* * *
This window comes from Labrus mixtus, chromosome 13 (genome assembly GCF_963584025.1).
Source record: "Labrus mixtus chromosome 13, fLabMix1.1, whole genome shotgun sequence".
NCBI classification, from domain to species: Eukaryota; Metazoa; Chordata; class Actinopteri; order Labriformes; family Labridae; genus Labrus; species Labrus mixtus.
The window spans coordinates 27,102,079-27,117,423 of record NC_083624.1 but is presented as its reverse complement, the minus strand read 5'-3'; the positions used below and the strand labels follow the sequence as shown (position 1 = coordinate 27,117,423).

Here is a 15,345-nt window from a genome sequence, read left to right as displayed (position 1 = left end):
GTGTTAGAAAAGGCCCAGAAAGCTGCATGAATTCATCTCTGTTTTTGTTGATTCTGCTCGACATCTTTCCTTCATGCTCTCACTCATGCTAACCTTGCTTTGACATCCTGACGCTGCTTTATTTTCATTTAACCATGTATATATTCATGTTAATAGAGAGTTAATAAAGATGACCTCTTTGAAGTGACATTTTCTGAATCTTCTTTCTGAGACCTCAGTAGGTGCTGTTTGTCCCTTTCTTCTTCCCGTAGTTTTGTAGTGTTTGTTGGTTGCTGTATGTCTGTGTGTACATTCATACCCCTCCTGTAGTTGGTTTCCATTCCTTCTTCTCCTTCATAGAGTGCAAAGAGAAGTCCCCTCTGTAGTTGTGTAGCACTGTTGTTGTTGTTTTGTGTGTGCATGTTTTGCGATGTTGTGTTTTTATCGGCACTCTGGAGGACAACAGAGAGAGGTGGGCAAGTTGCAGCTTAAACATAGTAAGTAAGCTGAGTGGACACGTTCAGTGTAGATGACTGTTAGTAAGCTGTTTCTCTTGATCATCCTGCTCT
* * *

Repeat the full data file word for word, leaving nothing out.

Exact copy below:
This window comes from Labrus mixtus, chromosome 13 (genome assembly GCF_963584025.1).
Source record: "Labrus mixtus chromosome 13, fLabMix1.1, whole genome shotgun sequence".
NCBI classification, from domain to species: Eukaryota; Metazoa; Chordata; class Actinopteri; order Labriformes; family Labridae; genus Labrus; species Labrus mixtus.
The window spans coordinates 27,102,079-27,117,423 of record NC_083624.1 but is presented as its reverse complement, the minus strand read 5'-3'; the positions used below and the strand labels follow the sequence as shown (position 1 = coordinate 27,117,423).

Here is a 15,345-nt window from a genome sequence, read left to right as displayed (position 1 = left end):
GTGTTAGAAAAGGCCCAGAAAGCTGCATGAATTCATCTCTGTTTTTGTTGATTCTGCTCGACATCTTTCCTTCATGCTCTCACTCATGCTAACCTTGCTTTGACATCCTGACGCTGCTTTATTTTCATTTAACCATGTATATATTCATGTTAATAGAGAGTTAATAAAGATGACCTCTTTGAAGTGACATTTTCTGAATCTTCTTTCTGAGACCTCAGTAGGTGCTGTTTGTCCCTTTCTTCTTCCCGTAGTTTTGTAGTGTTTGTTGGTTGCTGTATGTCTGTGTGTACATTCATACCCCTCCTGTAGTTGGTTTCCATTCCTTCTTCTCCTTCATAGAGTGCAAAGAGAAGTCCCCTCTGTAGTTGTGTAGCACTGTTGTTGTTGTTTTGTGTGTGCATGTTTTGCGATGTTGTGTTTTTATCGGCACTCTGGAGGACAACAGAGAGAGGTGGGCAAGTTGCAGCTTAAACATAGTAAGTAAGCTGAGTGGACACGTTCAGTGTAGATGACTGTTAGTAAGCTGTTTCTCTTGATCATCCTGCTCT